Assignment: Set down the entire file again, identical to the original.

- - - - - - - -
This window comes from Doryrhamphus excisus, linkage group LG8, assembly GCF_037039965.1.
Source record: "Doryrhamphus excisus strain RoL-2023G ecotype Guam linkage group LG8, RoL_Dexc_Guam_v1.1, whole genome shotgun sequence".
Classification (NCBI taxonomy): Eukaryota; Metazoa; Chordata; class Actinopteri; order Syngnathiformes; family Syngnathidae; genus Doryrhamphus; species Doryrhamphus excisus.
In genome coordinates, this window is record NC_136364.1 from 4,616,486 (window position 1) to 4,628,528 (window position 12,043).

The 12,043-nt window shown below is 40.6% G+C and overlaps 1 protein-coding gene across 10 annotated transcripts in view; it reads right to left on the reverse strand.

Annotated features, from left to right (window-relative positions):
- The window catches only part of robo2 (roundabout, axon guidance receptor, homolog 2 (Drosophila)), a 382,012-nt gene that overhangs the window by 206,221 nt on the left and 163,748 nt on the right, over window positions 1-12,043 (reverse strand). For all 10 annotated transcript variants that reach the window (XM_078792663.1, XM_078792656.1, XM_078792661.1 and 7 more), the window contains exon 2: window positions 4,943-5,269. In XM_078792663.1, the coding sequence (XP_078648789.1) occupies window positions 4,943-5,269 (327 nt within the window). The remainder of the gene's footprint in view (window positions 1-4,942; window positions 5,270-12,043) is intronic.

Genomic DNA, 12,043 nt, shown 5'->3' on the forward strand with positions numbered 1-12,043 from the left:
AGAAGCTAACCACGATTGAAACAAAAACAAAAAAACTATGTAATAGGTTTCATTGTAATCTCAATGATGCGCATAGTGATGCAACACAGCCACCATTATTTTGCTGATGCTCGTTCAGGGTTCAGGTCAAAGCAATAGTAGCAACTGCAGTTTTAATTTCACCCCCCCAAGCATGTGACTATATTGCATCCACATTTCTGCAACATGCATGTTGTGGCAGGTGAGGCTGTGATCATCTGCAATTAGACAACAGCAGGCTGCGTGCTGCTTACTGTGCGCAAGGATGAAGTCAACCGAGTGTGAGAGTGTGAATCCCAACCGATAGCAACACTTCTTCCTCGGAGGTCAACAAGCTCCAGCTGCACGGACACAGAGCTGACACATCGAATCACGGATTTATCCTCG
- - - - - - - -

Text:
This window comes from Doryrhamphus excisus, linkage group LG8, assembly GCF_037039965.1.
Source record: "Doryrhamphus excisus strain RoL-2023G ecotype Guam linkage group LG8, RoL_Dexc_Guam_v1.1, whole genome shotgun sequence".
Classification (NCBI taxonomy): Eukaryota; Metazoa; Chordata; class Actinopteri; order Syngnathiformes; family Syngnathidae; genus Doryrhamphus; species Doryrhamphus excisus.
In genome coordinates, this window is record NC_136364.1 from 4,616,486 (window position 1) to 4,628,528 (window position 12,043).

The 12,043-nt window shown below is 40.6% G+C and overlaps 1 protein-coding gene across 10 annotated transcripts in view; it reads right to left on the reverse strand.

Annotated features, from left to right (window-relative positions):
- The window catches only part of robo2 (roundabout, axon guidance receptor, homolog 2 (Drosophila)), a 382,012-nt gene that overhangs the window by 206,221 nt on the left and 163,748 nt on the right, over window positions 1-12,043 (reverse strand). For all 10 annotated transcript variants that reach the window (XM_078792663.1, XM_078792656.1, XM_078792661.1 and 7 more), the window contains exon 2: window positions 4,943-5,269. In XM_078792663.1, the coding sequence (XP_078648789.1) occupies window positions 4,943-5,269 (327 nt within the window). The remainder of the gene's footprint in view (window positions 1-4,942; window positions 5,270-12,043) is intronic.

Genomic DNA, 12,043 nt, shown 5'->3' on the forward strand with positions numbered 1-12,043 from the left:
AGAAGCTAACCACGATTGAAACAAAAACAAAAAAACTATGTAATAGGTTTCATTGTAATCTCAATGATGCGCATAGTGATGCAACACAGCCACCATTATTTTGCTGATGCTCGTTCAGGGTTCAGGTCAAAGCAATAGTAGCAACTGCAGTTTTAATTTCACCCCCCCAAGCATGTGACTATATTGCATCCACATTTCTGCAACATGCATGTTGTGGCAGGTGAGGCTGTGATCATCTGCAATTAGACAACAGCAGGCTGCGTGCTGCTTACTGTGCGCAAGGATGAAGTCAACCGAGTGTGAGAGTGTGAATCCCAACCGATAGCAACACTTCTTCCTCGGAGGTCAACAAGCTCCAGCTGCACGGACACAGAGCTGACACATCGAATCACGGATTTATCCTCG